Colombia's Farc rebels have announced a one-month unilateral ceasefire.
The Farc has been taking part in peace talks with the Colombian government since 2012, but violence has increased in recent weeks.
The Farc's chief negotiator at the talks in Cuba, Ivan Marquez, said he hoped the ceasefire, starting on 20 July, could lead to a bilateral truce.
The government welcomed the move but gave no sign it would do likewise and said the rebels needed to do more.
"We appreciate the gesture of a unilateral ceasefire by the Farc but more is needed, especially concrete commitments to speed up the negotiations," President Juan Manuel Santos said on Twitter (in Spanish).
For his part, Mr Marquez said the truce would "create favourable conditions in order to advance with the opposing side toward a bilateral and definitive ceasefire."
Four countries helping to facilitate the peace talks - Cuba, Norway, Chile and Venezuela - issued a call on Tuesday for a de-escalation in the violence.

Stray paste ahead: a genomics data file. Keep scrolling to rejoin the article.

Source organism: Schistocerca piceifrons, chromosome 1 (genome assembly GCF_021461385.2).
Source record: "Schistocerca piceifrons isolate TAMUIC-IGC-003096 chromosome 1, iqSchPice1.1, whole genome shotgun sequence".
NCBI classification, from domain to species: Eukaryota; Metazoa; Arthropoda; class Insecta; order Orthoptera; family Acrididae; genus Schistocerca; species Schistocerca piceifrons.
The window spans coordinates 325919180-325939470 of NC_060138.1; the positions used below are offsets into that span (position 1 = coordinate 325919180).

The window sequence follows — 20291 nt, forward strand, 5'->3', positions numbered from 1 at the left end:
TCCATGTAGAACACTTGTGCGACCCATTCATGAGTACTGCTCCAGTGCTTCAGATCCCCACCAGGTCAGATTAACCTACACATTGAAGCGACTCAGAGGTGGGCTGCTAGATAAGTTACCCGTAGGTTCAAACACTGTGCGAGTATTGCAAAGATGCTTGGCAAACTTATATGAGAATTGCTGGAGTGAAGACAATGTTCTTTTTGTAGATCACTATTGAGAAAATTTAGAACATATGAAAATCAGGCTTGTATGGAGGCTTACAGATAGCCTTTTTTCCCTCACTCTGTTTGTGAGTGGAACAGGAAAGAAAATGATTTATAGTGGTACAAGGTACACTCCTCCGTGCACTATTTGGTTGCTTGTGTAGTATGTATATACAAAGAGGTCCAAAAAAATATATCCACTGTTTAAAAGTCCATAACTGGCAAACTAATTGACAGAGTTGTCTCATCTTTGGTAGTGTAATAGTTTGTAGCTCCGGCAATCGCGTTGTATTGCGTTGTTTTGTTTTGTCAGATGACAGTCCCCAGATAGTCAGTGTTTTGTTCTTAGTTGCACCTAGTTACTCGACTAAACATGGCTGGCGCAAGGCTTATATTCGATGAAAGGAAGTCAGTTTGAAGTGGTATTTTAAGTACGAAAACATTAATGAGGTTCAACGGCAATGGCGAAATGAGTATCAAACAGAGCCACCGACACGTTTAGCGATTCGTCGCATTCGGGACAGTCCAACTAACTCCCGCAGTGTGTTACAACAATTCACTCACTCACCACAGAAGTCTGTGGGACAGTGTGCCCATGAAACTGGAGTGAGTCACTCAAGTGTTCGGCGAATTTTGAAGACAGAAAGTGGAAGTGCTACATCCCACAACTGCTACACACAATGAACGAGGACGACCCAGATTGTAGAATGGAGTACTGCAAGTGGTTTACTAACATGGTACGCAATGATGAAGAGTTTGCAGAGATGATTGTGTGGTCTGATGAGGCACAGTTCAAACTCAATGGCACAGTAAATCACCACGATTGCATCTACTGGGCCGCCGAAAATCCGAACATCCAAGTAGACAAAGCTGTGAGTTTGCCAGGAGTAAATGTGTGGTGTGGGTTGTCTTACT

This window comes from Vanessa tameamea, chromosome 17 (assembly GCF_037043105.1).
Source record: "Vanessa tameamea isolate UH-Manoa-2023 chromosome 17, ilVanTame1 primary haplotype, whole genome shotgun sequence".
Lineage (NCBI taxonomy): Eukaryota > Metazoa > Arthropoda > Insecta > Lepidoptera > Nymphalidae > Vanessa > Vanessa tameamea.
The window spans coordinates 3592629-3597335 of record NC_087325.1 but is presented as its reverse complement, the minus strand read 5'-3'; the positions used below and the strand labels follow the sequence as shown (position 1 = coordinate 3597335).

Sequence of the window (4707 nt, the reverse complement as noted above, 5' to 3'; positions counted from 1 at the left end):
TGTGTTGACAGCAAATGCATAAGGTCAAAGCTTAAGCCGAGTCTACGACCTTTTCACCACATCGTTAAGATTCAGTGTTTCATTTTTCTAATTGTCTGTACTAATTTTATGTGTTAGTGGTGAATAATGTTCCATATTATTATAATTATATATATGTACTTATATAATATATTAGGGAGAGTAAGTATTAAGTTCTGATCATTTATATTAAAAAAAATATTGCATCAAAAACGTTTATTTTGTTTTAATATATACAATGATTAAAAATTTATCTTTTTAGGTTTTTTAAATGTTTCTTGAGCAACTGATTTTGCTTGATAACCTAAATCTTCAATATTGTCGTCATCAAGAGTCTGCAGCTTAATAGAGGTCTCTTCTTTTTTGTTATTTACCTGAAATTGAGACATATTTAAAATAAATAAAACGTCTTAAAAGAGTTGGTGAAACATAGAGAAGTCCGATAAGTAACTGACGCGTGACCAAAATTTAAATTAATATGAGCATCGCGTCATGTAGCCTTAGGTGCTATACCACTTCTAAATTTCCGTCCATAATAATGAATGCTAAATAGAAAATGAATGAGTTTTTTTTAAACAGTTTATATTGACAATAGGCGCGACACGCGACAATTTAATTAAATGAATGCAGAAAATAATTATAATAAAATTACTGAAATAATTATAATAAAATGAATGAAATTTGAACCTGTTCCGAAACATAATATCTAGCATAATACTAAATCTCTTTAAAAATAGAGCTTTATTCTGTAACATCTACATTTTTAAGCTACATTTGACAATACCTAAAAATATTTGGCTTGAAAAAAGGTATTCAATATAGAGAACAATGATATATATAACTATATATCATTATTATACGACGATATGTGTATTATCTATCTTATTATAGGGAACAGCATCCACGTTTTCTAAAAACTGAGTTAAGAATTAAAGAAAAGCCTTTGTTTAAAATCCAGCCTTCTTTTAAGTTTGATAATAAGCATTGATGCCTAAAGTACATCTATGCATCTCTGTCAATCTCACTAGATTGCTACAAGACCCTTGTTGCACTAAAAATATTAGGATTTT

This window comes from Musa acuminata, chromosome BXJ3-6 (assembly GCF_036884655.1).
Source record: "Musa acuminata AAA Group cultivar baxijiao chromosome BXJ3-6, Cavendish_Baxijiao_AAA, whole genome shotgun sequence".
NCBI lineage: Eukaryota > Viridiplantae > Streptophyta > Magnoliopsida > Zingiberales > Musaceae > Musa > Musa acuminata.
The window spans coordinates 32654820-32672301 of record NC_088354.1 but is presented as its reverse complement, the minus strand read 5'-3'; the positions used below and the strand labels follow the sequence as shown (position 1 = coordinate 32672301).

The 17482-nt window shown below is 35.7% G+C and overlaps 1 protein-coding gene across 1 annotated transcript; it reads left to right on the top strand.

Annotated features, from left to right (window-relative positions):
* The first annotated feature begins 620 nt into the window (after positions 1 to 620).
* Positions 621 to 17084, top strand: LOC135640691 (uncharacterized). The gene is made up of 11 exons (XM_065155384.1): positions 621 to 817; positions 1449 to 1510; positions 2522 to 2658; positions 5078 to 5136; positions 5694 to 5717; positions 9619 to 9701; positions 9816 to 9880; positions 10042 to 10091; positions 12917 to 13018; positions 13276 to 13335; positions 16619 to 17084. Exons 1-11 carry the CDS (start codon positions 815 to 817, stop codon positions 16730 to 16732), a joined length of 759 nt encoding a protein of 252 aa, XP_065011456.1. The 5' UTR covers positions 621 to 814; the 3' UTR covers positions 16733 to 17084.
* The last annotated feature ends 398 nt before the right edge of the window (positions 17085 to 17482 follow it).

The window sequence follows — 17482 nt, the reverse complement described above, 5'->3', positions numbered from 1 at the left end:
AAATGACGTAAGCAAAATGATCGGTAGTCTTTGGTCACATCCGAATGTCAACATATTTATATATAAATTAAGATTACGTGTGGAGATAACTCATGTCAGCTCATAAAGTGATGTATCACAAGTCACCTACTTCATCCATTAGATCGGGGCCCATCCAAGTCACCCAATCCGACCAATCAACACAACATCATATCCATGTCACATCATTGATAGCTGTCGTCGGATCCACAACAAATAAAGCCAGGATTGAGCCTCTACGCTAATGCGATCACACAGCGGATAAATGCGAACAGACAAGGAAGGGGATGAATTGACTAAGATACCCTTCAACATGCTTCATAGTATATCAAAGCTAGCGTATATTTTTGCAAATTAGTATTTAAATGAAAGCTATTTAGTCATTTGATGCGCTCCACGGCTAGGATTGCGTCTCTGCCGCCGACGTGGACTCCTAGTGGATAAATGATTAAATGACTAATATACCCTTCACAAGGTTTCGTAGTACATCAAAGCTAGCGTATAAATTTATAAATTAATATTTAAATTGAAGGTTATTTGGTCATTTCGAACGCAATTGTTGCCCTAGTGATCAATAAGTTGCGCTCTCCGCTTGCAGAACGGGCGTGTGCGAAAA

A previous Farc ceasefire was called in December, but clashes resumed in April with the killing of 11 soldiers and subsequent bombing raids on rebel positions.
Farc suspended that unilateral ceasefire on 22 May.
Since the ceasefire ended, several dozen rebels and soldiers have been killed.
In June, the group blew up an oil pipeline, which contaminated water and left at least 16,000 people without supplies in the municipality of Catatumbo in the north.
The talks in Havana, which began in November 2012, are aimed at ending more than 50 years of conflict. More than 200,000 people have been killed since hostilities started in 1964.
Negotiations have continued despite the violence, and agreement has been reached on several points.